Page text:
If your content falls around the middle when it comes to complexity then maybe we say each of the 1,000 pages you are migrating will take 30 minutes. Yes, we are talking about 250 hours. Adding in a 15% buffer for challenges as well as an educational curve when learning how to migrate to the new CMS puts us in the ballpark of 287.5 hours.
Final calculation, you are looking at around 513 hours total. That included writing 41 pages and migrating 1,000 total pages, including the newly written content. I’ll spare you the shock of how many work weeks and miss snack breaks that adds up to.
Draft the Plan
Now that the picture is in view and you know the math, it is time to figure out how to get from point A to point B. There are many ways to make a plan so feel free to take the general approach outlined here and apply it to whatever software or technology platform you have at your disposal. For this example, we will assume you don't have magical tools.
- Start by grouping your website sections into migration blocks. You can have as many blocks as you need. The goal of these is to take more manageable bites out of the migration and to have a stopping point between blocks to evaluate what is and isn’t working. A sample migration block might include the About Us section, one academic college (including departments) and one non-academic department.
- Make a spreadsheet or similar document that helps you to manage each block. At the top of the document, include the following at a minimum:
- Block title
- Content freeze date
- Start and finish dates
- Link to information about how to edit content once block is complete
- You should also include information on a page-by-page basis such as:
- New page title
- Location of the new page on the new website
- Consider numbering pages so the structure is clear. For example, Home page is zero, first item in global nav is one. All pages directly under that page should be numbered 1.1, 1.2, 1.3 and so on.
- Where content comes from (new/re-written content or an existing page/one-to-one migration)
- If new or rewritten: Info about where the content and assets are found
- If from an existing page: Name of live page where content is coming from and link to live page
- Content notes (optional but helpful when assigning a migrator with right skill level)
- List of assets like videos, images and documents and their locations
- Details on promos or calls to action
- Notes about content outside of plain text (links, tables, tabs)
- Migration assignment column
- Expected date range for migration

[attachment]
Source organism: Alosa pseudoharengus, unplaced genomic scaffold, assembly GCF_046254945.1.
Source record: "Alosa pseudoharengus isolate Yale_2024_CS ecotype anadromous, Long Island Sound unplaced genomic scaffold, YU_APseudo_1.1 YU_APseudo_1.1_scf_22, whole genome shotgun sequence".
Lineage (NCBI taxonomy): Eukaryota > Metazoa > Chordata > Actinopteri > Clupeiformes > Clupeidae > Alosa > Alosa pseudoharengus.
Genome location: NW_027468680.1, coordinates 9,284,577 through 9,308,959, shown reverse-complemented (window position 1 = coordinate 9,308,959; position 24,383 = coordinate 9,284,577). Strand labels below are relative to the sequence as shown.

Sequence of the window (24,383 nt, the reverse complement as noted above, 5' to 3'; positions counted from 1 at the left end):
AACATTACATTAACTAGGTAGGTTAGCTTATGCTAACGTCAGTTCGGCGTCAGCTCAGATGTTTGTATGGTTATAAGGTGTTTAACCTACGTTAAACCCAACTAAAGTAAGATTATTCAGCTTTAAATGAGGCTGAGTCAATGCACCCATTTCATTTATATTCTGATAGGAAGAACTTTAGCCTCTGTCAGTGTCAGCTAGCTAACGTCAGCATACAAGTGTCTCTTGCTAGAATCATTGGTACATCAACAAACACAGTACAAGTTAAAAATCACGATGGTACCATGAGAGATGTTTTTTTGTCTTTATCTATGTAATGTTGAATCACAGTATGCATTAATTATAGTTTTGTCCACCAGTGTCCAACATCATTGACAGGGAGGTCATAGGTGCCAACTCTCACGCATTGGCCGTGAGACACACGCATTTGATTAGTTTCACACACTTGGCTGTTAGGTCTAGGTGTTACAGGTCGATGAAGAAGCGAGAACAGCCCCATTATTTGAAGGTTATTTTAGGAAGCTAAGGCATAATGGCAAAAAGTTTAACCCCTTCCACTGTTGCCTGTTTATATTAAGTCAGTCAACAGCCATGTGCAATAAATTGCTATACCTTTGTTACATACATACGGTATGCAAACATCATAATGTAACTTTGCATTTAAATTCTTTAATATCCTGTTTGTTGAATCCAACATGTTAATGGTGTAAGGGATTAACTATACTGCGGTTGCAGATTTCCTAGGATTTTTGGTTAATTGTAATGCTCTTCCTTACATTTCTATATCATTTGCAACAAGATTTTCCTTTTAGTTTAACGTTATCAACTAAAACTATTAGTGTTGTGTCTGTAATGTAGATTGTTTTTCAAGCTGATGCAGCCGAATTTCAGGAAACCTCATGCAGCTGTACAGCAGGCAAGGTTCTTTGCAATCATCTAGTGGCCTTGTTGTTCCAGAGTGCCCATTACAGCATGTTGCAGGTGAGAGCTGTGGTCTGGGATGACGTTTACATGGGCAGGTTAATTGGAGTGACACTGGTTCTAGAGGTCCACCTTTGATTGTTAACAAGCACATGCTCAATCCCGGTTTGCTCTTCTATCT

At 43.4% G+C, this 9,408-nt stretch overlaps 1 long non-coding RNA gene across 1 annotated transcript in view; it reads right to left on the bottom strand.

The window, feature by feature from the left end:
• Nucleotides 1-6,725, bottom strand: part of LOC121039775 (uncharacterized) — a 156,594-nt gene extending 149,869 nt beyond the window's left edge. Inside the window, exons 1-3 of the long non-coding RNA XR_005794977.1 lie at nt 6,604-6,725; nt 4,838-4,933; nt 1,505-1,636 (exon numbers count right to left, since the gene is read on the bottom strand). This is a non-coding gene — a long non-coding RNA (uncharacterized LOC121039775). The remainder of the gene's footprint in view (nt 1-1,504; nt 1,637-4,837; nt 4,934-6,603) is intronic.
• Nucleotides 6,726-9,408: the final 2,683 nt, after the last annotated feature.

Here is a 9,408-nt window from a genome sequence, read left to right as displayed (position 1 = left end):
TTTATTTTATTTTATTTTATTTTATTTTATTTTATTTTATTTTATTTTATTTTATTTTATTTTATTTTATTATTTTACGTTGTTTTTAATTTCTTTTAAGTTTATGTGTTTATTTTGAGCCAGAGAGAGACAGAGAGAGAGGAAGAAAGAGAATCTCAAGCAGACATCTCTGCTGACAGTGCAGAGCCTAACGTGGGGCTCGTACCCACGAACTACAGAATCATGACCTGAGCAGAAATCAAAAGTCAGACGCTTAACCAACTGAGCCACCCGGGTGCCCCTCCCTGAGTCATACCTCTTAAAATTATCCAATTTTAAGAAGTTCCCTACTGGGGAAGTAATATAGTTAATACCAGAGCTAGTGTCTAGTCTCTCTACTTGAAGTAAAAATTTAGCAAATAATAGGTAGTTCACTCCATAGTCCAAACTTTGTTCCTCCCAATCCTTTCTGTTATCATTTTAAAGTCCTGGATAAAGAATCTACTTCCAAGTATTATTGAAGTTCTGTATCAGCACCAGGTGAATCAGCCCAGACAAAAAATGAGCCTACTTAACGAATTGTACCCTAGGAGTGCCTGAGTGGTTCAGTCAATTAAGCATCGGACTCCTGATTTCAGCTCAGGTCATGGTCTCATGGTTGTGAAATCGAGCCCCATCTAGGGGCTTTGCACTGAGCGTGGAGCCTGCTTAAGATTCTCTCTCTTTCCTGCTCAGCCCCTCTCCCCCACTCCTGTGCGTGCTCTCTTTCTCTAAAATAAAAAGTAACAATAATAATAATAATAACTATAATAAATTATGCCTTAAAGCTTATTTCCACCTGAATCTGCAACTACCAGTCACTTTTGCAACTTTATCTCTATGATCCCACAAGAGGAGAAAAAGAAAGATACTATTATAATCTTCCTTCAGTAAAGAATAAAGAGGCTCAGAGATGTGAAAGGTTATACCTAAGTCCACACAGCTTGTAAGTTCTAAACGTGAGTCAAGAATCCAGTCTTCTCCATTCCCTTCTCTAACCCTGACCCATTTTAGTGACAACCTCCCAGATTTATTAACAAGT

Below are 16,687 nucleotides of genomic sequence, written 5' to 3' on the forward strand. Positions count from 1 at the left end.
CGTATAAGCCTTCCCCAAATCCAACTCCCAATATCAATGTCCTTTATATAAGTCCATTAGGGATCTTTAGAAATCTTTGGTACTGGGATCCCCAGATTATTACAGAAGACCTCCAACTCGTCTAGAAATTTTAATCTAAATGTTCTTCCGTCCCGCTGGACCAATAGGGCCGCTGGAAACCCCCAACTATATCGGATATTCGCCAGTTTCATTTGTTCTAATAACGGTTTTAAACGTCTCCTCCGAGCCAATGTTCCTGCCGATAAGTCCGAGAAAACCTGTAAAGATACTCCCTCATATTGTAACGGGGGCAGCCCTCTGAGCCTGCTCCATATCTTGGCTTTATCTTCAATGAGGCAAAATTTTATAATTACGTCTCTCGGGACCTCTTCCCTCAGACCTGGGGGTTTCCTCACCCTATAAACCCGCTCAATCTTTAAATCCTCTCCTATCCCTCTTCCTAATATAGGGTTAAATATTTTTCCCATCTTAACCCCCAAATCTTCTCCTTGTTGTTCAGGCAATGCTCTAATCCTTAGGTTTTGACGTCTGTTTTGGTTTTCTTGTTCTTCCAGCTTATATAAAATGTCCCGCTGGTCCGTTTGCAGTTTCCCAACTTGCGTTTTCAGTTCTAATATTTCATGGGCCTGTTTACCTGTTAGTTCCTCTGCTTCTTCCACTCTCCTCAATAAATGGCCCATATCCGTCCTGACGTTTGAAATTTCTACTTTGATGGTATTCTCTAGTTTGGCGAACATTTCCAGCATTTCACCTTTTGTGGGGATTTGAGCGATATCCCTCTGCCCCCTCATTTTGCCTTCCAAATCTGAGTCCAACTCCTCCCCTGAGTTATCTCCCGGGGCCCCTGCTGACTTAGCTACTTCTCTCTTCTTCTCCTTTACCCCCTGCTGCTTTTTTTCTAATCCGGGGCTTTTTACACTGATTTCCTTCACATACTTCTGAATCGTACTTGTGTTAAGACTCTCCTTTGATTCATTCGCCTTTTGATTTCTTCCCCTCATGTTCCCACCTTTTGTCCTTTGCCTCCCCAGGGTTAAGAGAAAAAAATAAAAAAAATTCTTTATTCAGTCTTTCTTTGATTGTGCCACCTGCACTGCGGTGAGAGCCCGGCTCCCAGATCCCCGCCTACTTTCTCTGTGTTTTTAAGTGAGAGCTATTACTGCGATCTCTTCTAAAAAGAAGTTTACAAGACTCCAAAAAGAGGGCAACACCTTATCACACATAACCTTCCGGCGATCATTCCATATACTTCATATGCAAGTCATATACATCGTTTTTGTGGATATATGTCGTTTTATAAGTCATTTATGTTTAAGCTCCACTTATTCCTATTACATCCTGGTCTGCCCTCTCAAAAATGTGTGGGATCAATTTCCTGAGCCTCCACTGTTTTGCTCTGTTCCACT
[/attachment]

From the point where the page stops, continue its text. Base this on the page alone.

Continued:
- Migration page review assignment
- Expected review date range
- Notes from pass/fail
- Next steps
- Schedule a migration “block party” between each block where you pause progress to review what worked well and didn’t.
- Then share with future block teams and make adjustments to your migration plan.
- Continue this approach to planning for all blocks
Let me be clear that I hope you already have support across the institution for the project. What I’m suggesting here is support specific to migration because you can’t do this alone. This means you need to be open and transparent about your hopes for the migration but also the reality that things may not go as perfectly as planned. Here are just a few reasons you need people in the loop and willing to give support:
- You will likely need additional resources to complete the migration.
- All content will not be migrated at the same time. If you are choosing to execute migration in chunks then clarify your plans and timeline or you may get some angry people who feel they were ignored or poorly prioritized.
- You might need subject matter experts to lend a hand in content creation or in the page review and approval process.
- If people aren’t involved and informed, you will be flooded with questions and requests.
Adjust the Plan
Get input from others and make needed adjustments before beginning migration. Sounds simple enough, but really think through who needs to provide feedback and on which parts of the plan will save you time down the road. Once you ask for input, be very clear what you are asking them to look at and the specific feedback you need.
For instance, you are requesting that each department edits their existing content before their migration date and then reviews the migrated pages and provides feedback or approval by a certain date to stay on schedule. By making it clear they need to identify an individual in the department to coordinate and review the department calendar and commit to those dates, you are communicating they need to have ownership. Otherwise, you may get an answer like “yeah, looks good” when really the department has a huge event that will be occupying their minds and throwing them off schedule.
Although this will be the most time consuming part of the process, I don’t have many additional tips other than to monitor progress and make adjustments as needed. Continue to be open and transparent with everyone in hopes that people will support you through the entire process.
Nap or Hibernate
Migration is finally complete, or at least phase on is complete. Napping might not be an option, but it is well deserved. At least consider a day off for a Harry Potter marathon with your favorite snacks.
I’m sure a few of you have opened up Excel and are raring and ready to go. That’s great! We can’t wait to hear how it goes as well as any tips or tricks you want to share. For those of you who are feeling like “information overload” is an understatement, that’s okay! We totally understand and we’re happy to help.